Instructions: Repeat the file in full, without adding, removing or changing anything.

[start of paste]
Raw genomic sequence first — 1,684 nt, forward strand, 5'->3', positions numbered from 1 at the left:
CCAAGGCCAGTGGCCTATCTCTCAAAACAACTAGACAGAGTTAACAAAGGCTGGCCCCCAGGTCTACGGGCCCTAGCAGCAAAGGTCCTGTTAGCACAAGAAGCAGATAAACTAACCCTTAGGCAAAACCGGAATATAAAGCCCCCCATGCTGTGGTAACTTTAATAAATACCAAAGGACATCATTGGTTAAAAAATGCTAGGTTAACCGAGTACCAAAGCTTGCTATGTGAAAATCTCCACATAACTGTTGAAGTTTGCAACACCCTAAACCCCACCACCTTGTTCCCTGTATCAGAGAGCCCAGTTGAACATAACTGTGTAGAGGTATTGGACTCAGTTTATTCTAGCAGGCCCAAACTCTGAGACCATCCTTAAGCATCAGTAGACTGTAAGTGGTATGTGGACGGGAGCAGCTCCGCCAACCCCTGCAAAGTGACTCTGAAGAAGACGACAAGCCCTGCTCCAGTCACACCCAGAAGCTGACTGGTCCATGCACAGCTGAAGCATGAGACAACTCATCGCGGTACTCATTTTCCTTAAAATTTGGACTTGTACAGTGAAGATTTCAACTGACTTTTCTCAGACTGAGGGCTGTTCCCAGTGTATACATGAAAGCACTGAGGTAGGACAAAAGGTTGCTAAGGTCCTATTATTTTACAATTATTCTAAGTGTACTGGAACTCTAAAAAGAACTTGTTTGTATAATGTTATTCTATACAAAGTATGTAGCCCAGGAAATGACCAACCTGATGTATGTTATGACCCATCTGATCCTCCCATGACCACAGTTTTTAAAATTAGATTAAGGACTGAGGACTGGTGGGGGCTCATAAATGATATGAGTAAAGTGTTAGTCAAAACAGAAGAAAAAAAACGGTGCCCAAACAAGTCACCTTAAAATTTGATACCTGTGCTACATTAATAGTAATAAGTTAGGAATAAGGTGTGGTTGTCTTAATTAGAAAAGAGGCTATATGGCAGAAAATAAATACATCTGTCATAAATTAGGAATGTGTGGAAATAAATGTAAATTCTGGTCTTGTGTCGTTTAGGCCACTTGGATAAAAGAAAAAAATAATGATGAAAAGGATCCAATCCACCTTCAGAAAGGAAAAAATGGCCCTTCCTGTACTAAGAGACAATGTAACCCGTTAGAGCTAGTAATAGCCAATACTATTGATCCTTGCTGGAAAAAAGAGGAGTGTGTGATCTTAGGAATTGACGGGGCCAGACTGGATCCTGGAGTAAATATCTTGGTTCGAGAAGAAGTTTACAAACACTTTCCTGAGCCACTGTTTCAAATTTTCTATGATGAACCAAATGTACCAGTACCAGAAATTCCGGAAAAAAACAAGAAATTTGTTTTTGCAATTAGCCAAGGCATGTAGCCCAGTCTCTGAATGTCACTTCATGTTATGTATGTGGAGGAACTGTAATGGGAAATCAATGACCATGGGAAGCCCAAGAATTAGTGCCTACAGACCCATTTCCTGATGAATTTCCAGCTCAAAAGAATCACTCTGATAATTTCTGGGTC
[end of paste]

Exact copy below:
Raw genomic sequence first — 1,684 nt, forward strand, 5'->3', positions numbered from 1 at the left:
CCAAGGCCAGTGGCCTATCTCTCAAAACAACTAGACAGAGTTAACAAAGGCTGGCCCCCAGGTCTACGGGCCCTAGCAGCAAAGGTCCTGTTAGCACAAGAAGCAGATAAACTAACCCTTAGGCAAAACCGGAATATAAAGCCCCCCATGCTGTGGTAACTTTAATAAATACCAAAGGACATCATTGGTTAAAAAATGCTAGGTTAACCGAGTACCAAAGCTTGCTATGTGAAAATCTCCACATAACTGTTGAAGTTTGCAACACCCTAAACCCCACCACCTTGTTCCCTGTATCAGAGAGCCCAGTTGAACATAACTGTGTAGAGGTATTGGACTCAGTTTATTCTAGCAGGCCCAAACTCTGAGACCATCCTTAAGCATCAGTAGACTGTAAGTGGTATGTGGACGGGAGCAGCTCCGCCAACCCCTGCAAAGTGACTCTGAAGAAGACGACAAGCCCTGCTCCAGTCACACCCAGAAGCTGACTGGTCCATGCACAGCTGAAGCATGAGACAACTCATCGCGGTACTCATTTTCCTTAAAATTTGGACTTGTACAGTGAAGATTTCAACTGACTTTTCTCAGACTGAGGGCTGTTCCCAGTGTATACATGAAAGCACTGAGGTAGGACAAAAGGTTGCTAAGGTCCTATTATTTTACAATTATTCTAAGTGTACTGGAACTCTAAAAAGAACTTGTTTGTATAATGTTATTCTATACAAAGTATGTAGCCCAGGAAATGACCAACCTGATGTATGTTATGACCCATCTGATCCTCCCATGACCACAGTTTTTAAAATTAGATTAAGGACTGAGGACTGGTGGGGGCTCATAAATGATATGAGTAAAGTGTTAGTCAAAACAGAAGAAAAAAAACGGTGCCCAAACAAGTCACCTTAAAATTTGATACCTGTGCTACATTAATAGTAATAAGTTAGGAATAAGGTGTGGTTGTCTTAATTAGAAAAGAGGCTATATGGCAGAAAATAAATACATCTGTCATAAATTAGGAATGTGTGGAAATAAATGTAAATTCTGGTCTTGTGTCGTTTAGGCCACTTGGATAAAAGAAAAAAATAATGATGAAAAGGATCCAATCCACCTTCAGAAAGGAAAAAATGGCCCTTCCTGTACTAAGAGACAATGTAACCCGTTAGAGCTAGTAATAGCCAATACTATTGATCCTTGCTGGAAAAAAGAGGAGTGTGTGATCTTAGGAATTGACGGGGCCAGACTGGATCCTGGAGTAAATATCTTGGTTCGAGAAGAAGTTTACAAACACTTTCCTGAGCCACTGTTTCAAATTTTCTATGATGAACCAAATGTACCAGTACCAGAAATTCCGGAAAAAAACAAGAAATTTGTTTTTGCAATTAGCCAAGGCATGTAGCCCAGTCTCTGAATGTCACTTCATGTTATGTATGTGGAGGAACTGTAATGGGAAATCAATGACCATGGGAAGCCCAAGAATTAGTGCCTACAGACCCATTTCCTGATGAATTTCCAGCTCAAAAGAATCACTCTGATAATTTCTGGGTC